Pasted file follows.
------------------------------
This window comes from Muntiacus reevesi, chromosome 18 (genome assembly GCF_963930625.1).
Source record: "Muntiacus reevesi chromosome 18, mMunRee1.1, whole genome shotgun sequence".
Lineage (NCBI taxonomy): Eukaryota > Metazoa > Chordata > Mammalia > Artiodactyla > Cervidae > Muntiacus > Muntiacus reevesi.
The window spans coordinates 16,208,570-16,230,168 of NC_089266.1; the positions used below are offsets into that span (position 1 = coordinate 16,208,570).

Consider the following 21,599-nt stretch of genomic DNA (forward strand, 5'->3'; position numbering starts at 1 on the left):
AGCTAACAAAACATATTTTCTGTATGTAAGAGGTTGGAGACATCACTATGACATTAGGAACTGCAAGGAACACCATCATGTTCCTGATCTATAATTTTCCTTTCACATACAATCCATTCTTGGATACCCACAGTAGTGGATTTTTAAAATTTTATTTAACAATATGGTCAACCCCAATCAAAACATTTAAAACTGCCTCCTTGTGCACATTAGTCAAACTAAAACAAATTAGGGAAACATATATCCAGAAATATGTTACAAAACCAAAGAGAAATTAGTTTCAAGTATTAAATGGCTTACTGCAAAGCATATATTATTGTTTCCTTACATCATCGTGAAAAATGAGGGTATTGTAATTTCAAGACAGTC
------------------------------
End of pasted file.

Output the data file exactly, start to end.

This window comes from Muntiacus reevesi, chromosome 18 (genome assembly GCF_963930625.1).
Source record: "Muntiacus reevesi chromosome 18, mMunRee1.1, whole genome shotgun sequence".
Lineage (NCBI taxonomy): Eukaryota > Metazoa > Chordata > Mammalia > Artiodactyla > Cervidae > Muntiacus > Muntiacus reevesi.
The window spans coordinates 16,208,570-16,230,168 of NC_089266.1; the positions used below are offsets into that span (position 1 = coordinate 16,208,570).

Consider the following 21,599-nt stretch of genomic DNA (forward strand, 5'->3'; position numbering starts at 1 on the left):
AGCTAACAAAACATATTTTCTGTATGTAAGAGGTTGGAGACATCACTATGACATTAGGAACTGCAAGGAACACCATCATGTTCCTGATCTATAATTTTCCTTTCACATACAATCCATTCTTGGATACCCACAGTAGTGGATTTTTAAAATTTTATTTAACAATATGGTCAACCCCAATCAAAACATTTAAAACTGCCTCCTTGTGCACATTAGTCAAACTAAAACAAATTAGGGAAACATATATCCAGAAATATGTTACAAAACCAAAGAGAAATTAGTTTCAAGTATTAAATGGCTTACTGCAAAGCATATATTATTGTTTCCTTACATCATCGTGAAAAATGAGGGTATTGTAATTTCAAGACAGTC